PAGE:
Here's the good news: if you make a few small changes, you'll find yourself preventing rather than treating. The bad news is that it's all very boring and gives us absolutely zero instant gratification. But taking an injury-induced break from climbing can be even more frustrating than the injury itself, so consider routinizing some of these suggestions before it's too late upping your climbing game.

1. Warm Up. It may be tempting to attack your project first thing, but you'll be more likely to send it if your body is prepared. Try a handful of the easiest routes in the gym first, making them as graceful as possible, and work your way up the grades toward your project. If you want to change it up, take advantage of Top Out's gym equipment. But somehow or another, get that blood flowing.

2.  Stretch It Out. Put on a song, set a timer, or force your friend to do it with you. Whatever it takes, limber up. And don't forget about the forearms, hands, and fingers- it may feel a little sillier and not as gratifying as that deep hamstring stretch, but we put a LOT of pressure on these guys when we climb and they need our TLC! Consider stretching before, during, and after your sessions, especially for those longer days.

3. Cross-Train. Give your forearms a rest from the limelight and spend some time on the rest of your body (read: legs and core) so it can better support you during your sessions. Here is a great article on training your antagonistic muscles, written by a nationally-recognized physical therapist and climber. You can also get the cardio in by doing some laps on the easier routes- this has the added bonus of forcing you to climb more efficiently in order to last longer, thereby honing your technique and prepping you for outdoor climbing.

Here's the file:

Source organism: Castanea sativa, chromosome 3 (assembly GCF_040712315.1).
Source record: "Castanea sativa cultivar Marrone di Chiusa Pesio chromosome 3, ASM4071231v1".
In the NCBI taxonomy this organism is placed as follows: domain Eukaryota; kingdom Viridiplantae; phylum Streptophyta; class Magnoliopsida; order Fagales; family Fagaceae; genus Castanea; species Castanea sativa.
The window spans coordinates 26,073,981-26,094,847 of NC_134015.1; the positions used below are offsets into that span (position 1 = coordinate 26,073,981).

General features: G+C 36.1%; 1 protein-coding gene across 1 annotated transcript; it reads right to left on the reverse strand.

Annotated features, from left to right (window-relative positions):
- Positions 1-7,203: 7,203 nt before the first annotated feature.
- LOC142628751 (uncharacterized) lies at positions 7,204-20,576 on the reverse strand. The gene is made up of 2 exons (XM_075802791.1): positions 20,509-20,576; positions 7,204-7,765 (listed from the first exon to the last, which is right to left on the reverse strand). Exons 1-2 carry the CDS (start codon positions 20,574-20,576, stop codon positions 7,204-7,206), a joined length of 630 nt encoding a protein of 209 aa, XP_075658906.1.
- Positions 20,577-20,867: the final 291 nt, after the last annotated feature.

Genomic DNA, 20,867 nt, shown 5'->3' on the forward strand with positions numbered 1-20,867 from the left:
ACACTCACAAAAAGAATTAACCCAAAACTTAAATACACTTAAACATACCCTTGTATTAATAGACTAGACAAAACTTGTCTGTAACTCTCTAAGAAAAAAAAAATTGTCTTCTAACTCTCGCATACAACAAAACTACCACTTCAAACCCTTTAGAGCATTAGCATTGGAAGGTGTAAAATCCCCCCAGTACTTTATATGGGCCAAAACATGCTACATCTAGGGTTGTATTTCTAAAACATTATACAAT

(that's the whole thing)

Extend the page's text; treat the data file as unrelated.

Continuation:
4. De-Glorify the Crimp. Crimping is the aggressive grip we use for small edges, but it poses a high risk of injury because it hyperextends your joints. Because it feels so powerful and secure, many of us find ourselves relying on this grip rather than treating it as a last resort. However, open-handing wherever possible will reduce your likelihood of injury and encourage better technique! Check out this article by the Rock and Ice climbing magazine for more info and a video demonstrating a challenging but enlightening exercise.

5. Rest Days. These are just as important for our growth as the actual climbing. Everyone's body is different, so listen to yours and give it the breaks it needs to heal and come back stronger. On another note, consider structuring your weeks to include a variety of session types; for instance, one day can be devoted to bouldering, another for perfecting technique on easier climbs, and another for pushing your limits.

Sometimes taking it easy can make us feel like we're not making progress. But helping, learning from, and even just hanging out with other climbers is as essential to our development (and the fun we have!) as achieving a new grade. Want more info on preventing and treating injury? Google is ok, but Top Out's Mo Betancourt and Tyler Shaffer are better.

From Newbie to Nimble: Top Seven Climbing Tips

Tyler Climbing